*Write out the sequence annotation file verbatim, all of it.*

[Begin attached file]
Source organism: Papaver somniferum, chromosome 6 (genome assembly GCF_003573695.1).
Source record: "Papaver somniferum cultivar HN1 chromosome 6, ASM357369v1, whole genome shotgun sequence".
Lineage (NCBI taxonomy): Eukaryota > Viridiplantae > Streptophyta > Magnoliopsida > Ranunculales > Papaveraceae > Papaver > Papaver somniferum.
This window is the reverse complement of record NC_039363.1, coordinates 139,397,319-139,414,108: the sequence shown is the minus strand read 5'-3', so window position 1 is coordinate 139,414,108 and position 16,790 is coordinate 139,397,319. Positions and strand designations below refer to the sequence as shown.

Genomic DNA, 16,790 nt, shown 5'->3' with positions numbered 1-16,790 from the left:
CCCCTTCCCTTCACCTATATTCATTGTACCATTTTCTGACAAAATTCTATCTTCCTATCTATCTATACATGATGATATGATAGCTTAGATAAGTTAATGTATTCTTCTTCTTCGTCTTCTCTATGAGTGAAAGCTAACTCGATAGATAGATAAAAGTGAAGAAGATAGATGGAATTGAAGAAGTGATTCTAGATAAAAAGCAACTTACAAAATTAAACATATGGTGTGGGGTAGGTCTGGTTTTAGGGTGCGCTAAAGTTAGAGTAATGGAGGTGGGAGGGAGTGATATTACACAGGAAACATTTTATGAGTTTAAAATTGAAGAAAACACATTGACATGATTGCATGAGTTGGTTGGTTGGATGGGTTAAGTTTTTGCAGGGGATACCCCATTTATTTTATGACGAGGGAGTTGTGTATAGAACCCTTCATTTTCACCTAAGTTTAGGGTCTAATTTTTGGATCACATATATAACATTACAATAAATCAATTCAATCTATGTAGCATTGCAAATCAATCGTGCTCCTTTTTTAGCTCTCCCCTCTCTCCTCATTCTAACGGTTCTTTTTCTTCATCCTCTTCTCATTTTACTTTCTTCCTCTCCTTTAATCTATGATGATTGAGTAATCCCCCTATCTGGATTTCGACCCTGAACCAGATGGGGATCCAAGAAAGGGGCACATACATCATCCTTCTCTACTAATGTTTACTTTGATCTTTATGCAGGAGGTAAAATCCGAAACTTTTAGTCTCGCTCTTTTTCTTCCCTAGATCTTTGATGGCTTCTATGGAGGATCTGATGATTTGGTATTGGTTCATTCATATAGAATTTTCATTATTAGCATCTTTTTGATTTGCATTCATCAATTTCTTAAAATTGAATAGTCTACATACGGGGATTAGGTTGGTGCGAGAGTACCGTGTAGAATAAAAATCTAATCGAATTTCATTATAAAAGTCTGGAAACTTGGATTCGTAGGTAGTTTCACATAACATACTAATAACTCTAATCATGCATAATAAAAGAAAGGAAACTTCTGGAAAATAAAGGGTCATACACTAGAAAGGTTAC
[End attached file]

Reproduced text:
Source organism: Papaver somniferum, chromosome 6 (genome assembly GCF_003573695.1).
Source record: "Papaver somniferum cultivar HN1 chromosome 6, ASM357369v1, whole genome shotgun sequence".
Lineage (NCBI taxonomy): Eukaryota > Viridiplantae > Streptophyta > Magnoliopsida > Ranunculales > Papaveraceae > Papaver > Papaver somniferum.
This window is the reverse complement of record NC_039363.1, coordinates 139,397,319-139,414,108: the sequence shown is the minus strand read 5'-3', so window position 1 is coordinate 139,414,108 and position 16,790 is coordinate 139,397,319. Positions and strand designations below refer to the sequence as shown.

Genomic DNA, 16,790 nt, shown 5'->3' with positions numbered 1-16,790 from the left:
CCCCTTCCCTTCACCTATATTCATTGTACCATTTTCTGACAAAATTCTATCTTCCTATCTATCTATACATGATGATATGATAGCTTAGATAAGTTAATGTATTCTTCTTCTTCGTCTTCTCTATGAGTGAAAGCTAACTCGATAGATAGATAAAAGTGAAGAAGATAGATGGAATTGAAGAAGTGATTCTAGATAAAAAGCAACTTACAAAATTAAACATATGGTGTGGGGTAGGTCTGGTTTTAGGGTGCGCTAAAGTTAGAGTAATGGAGGTGGGAGGGAGTGATATTACACAGGAAACATTTTATGAGTTTAAAATTGAAGAAAACACATTGACATGATTGCATGAGTTGGTTGGTTGGATGGGTTAAGTTTTTGCAGGGGATACCCCATTTATTTTATGACGAGGGAGTTGTGTATAGAACCCTTCATTTTCACCTAAGTTTAGGGTCTAATTTTTGGATCACATATATAACATTACAATAAATCAATTCAATCTATGTAGCATTGCAAATCAATCGTGCTCCTTTTTTAGCTCTCCCCTCTCTCCTCATTCTAACGGTTCTTTTTCTTCATCCTCTTCTCATTTTACTTTCTTCCTCTCCTTTAATCTATGATGATTGAGTAATCCCCCTATCTGGATTTCGACCCTGAACCAGATGGGGATCCAAGAAAGGGGCACATACATCATCCTTCTCTACTAATGTTTACTTTGATCTTTATGCAGGAGGTAAAATCCGAAACTTTTAGTCTCGCTCTTTTTCTTCCCTAGATCTTTGATGGCTTCTATGGAGGATCTGATGATTTGGTATTGGTTCATTCATATAGAATTTTCATTATTAGCATCTTTTTGATTTGCATTCATCAATTTCTTAAAATTGAATAGTCTACATACGGGGATTAGGTTGGTGCGAGAGTACCGTGTAGAATAAAAATCTAATCGAATTTCATTATAAAAGTCTGGAAACTTGGATTCGTAGGTAGTTTCACATAACATACTAATAACTCTAATCATGCATAATAAAAGAAAGGAAACTTCTGGAAAATAAAGGGTCATACACTAGAAAGGTTAC